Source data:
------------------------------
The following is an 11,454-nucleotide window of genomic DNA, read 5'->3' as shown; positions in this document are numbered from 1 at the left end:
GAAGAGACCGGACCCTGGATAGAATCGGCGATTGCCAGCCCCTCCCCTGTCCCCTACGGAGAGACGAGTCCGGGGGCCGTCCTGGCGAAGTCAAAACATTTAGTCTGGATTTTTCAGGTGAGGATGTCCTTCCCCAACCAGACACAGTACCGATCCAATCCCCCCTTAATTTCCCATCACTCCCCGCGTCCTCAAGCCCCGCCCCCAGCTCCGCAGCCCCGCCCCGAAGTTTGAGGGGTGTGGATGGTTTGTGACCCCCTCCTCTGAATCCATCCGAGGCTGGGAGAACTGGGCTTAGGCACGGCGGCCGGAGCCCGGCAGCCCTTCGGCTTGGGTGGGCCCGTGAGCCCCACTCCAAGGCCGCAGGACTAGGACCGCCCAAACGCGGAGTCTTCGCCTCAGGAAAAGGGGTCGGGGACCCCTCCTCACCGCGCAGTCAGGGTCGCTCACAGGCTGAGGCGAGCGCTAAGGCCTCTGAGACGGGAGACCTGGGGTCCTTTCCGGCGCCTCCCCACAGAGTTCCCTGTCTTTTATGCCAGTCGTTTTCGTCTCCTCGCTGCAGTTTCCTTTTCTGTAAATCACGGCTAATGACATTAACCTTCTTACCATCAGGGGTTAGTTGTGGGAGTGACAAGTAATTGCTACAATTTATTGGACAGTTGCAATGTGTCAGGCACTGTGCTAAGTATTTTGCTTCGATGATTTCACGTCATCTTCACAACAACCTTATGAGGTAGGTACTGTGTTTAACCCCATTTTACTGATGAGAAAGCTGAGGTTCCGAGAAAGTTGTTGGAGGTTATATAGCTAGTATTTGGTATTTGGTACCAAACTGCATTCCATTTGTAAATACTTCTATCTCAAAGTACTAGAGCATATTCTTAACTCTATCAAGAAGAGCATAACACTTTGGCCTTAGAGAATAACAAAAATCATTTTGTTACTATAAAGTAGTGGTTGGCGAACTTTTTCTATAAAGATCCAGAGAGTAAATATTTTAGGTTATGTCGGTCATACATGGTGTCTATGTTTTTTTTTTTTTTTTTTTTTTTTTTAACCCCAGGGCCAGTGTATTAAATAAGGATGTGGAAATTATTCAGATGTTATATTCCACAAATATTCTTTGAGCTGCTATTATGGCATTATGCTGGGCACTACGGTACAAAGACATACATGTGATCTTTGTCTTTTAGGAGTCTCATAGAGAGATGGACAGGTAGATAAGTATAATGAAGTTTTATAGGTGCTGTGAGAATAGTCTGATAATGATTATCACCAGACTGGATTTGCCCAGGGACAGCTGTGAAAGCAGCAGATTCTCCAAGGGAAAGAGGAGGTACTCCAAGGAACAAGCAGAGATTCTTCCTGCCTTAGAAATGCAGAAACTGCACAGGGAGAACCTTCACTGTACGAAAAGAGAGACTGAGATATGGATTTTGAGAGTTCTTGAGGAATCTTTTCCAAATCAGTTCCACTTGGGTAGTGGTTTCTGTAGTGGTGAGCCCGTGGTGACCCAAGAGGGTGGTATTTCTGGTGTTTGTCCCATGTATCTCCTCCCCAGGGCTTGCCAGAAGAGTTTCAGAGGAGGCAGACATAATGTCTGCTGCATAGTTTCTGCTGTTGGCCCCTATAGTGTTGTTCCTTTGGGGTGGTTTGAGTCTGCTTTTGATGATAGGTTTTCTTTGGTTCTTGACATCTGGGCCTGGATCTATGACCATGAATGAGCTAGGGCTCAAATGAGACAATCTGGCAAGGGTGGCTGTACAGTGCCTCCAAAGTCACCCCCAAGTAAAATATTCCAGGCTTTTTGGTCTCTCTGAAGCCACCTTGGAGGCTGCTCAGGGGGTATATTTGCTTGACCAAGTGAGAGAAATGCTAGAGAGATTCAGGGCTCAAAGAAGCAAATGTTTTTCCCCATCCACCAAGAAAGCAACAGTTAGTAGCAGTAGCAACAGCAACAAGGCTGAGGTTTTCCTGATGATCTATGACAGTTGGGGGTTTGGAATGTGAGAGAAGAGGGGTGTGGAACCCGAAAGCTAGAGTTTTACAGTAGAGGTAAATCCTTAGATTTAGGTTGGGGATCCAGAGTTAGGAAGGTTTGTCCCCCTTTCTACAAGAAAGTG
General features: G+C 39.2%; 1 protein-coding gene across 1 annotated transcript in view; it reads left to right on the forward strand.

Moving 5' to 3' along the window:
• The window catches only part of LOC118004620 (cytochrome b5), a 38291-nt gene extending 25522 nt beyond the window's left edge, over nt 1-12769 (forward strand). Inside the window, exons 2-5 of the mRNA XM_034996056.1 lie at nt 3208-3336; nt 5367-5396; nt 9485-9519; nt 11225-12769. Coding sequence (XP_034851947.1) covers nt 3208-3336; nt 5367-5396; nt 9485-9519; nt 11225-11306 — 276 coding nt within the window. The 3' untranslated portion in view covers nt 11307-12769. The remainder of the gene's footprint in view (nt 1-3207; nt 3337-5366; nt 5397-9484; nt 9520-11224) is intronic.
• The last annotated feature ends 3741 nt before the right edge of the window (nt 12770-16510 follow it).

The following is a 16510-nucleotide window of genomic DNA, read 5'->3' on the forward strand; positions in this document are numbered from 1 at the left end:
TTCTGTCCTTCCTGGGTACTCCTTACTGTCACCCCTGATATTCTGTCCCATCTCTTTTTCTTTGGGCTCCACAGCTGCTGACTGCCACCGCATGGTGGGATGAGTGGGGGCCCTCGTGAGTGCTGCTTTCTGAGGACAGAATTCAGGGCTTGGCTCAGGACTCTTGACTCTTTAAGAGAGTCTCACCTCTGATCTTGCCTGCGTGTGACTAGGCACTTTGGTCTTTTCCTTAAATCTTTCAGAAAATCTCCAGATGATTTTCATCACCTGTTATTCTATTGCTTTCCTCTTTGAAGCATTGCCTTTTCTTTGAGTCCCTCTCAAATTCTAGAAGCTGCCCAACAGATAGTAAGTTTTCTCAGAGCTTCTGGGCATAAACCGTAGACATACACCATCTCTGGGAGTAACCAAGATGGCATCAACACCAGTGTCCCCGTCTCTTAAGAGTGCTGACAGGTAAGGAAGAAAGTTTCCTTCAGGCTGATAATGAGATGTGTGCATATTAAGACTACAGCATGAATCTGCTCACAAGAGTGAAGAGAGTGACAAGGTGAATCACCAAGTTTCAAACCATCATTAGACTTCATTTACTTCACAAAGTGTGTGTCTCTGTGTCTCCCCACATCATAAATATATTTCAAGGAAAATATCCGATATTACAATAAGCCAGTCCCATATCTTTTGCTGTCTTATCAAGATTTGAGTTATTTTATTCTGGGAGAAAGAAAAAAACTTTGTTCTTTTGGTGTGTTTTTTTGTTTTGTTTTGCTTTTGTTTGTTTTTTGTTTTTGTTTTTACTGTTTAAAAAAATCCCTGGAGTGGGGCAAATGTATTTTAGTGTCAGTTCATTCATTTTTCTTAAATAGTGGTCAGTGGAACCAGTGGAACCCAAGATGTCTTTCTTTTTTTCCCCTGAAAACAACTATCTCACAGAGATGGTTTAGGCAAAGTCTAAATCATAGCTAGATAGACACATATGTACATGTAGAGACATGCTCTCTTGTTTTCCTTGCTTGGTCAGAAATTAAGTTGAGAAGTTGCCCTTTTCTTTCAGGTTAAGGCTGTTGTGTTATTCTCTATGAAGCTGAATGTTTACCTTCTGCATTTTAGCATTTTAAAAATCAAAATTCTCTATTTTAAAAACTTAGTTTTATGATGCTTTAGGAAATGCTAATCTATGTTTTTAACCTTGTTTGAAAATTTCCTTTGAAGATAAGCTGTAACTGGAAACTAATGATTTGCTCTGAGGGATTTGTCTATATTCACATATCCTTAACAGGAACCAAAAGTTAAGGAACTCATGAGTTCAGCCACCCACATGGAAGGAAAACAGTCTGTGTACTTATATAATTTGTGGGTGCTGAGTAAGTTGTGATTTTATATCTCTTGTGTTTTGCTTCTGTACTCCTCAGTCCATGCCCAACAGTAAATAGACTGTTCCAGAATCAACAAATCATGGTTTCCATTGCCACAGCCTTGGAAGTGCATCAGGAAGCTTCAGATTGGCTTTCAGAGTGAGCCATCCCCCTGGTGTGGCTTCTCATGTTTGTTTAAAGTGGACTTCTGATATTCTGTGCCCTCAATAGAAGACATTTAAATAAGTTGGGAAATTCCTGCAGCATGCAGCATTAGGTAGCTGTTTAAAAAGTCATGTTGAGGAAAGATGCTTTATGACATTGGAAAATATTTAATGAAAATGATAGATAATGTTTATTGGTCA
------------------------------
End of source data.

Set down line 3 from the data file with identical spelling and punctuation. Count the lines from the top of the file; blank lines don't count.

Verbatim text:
General features: G+C 39.2%; 1 protein-coding gene across 1 annotated transcript in view; it reads left to right on the forward strand.